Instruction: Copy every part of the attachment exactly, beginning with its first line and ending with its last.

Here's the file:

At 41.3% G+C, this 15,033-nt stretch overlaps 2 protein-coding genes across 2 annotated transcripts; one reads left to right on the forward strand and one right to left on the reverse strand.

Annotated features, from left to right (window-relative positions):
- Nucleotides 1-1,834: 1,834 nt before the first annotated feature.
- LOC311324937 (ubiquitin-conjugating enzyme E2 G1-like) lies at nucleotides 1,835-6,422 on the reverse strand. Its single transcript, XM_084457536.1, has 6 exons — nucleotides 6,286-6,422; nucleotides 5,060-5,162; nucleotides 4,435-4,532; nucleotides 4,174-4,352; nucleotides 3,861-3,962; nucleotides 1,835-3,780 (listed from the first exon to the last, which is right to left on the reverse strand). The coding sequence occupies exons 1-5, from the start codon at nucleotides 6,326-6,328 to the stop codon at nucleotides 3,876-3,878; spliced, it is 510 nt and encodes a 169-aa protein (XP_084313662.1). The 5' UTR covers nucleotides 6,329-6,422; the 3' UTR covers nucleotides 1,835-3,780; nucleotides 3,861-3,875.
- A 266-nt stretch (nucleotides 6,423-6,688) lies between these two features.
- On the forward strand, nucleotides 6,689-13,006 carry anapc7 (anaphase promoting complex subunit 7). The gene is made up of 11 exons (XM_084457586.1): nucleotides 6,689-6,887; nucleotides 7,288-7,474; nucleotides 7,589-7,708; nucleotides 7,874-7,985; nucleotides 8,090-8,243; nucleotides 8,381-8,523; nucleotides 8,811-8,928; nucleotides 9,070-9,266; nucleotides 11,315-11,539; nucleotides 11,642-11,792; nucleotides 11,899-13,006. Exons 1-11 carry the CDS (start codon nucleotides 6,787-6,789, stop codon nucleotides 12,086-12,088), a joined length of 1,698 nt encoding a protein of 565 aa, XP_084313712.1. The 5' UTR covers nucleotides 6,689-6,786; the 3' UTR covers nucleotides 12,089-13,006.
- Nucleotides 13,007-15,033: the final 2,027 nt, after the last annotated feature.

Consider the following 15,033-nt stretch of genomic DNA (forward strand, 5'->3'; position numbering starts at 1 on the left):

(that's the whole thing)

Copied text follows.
At 41.3% G+C, this 15,033-nt stretch overlaps 2 protein-coding genes across 2 annotated transcripts; one reads left to right on the forward strand and one right to left on the reverse strand.

Annotated features, from left to right (window-relative positions):
- Nucleotides 1-1,834: 1,834 nt before the first annotated feature.
- LOC311324937 (ubiquitin-conjugating enzyme E2 G1-like) lies at nucleotides 1,835-6,422 on the reverse strand. Its single transcript, XM_084457536.1, has 6 exons — nucleotides 6,286-6,422; nucleotides 5,060-5,162; nucleotides 4,435-4,532; nucleotides 4,174-4,352; nucleotides 3,861-3,962; nucleotides 1,835-3,780 (listed from the first exon to the last, which is right to left on the reverse strand). The coding sequence occupies exons 1-5, from the start codon at nucleotides 6,326-6,328 to the stop codon at nucleotides 3,876-3,878; spliced, it is 510 nt and encodes a 169-aa protein (XP_084313662.1). The 5' UTR covers nucleotides 6,329-6,422; the 3' UTR covers nucleotides 1,835-3,780; nucleotides 3,861-3,875.
- A 266-nt stretch (nucleotides 6,423-6,688) lies between these two features.
- On the forward strand, nucleotides 6,689-13,006 carry anapc7 (anaphase promoting complex subunit 7). The gene is made up of 11 exons (XM_084457586.1): nucleotides 6,689-6,887; nucleotides 7,288-7,474; nucleotides 7,589-7,708; nucleotides 7,874-7,985; nucleotides 8,090-8,243; nucleotides 8,381-8,523; nucleotides 8,811-8,928; nucleotides 9,070-9,266; nucleotides 11,315-11,539; nucleotides 11,642-11,792; nucleotides 11,899-13,006. Exons 1-11 carry the CDS (start codon nucleotides 6,787-6,789, stop codon nucleotides 12,086-12,088), a joined length of 1,698 nt encoding a protein of 565 aa, XP_084313712.1. The 5' UTR covers nucleotides 6,689-6,786; the 3' UTR covers nucleotides 12,089-13,006.
- Nucleotides 13,007-15,033: the final 2,027 nt, after the last annotated feature.

Consider the following 15,033-nt stretch of genomic DNA (forward strand, 5'->3'; position numbering starts at 1 on the left):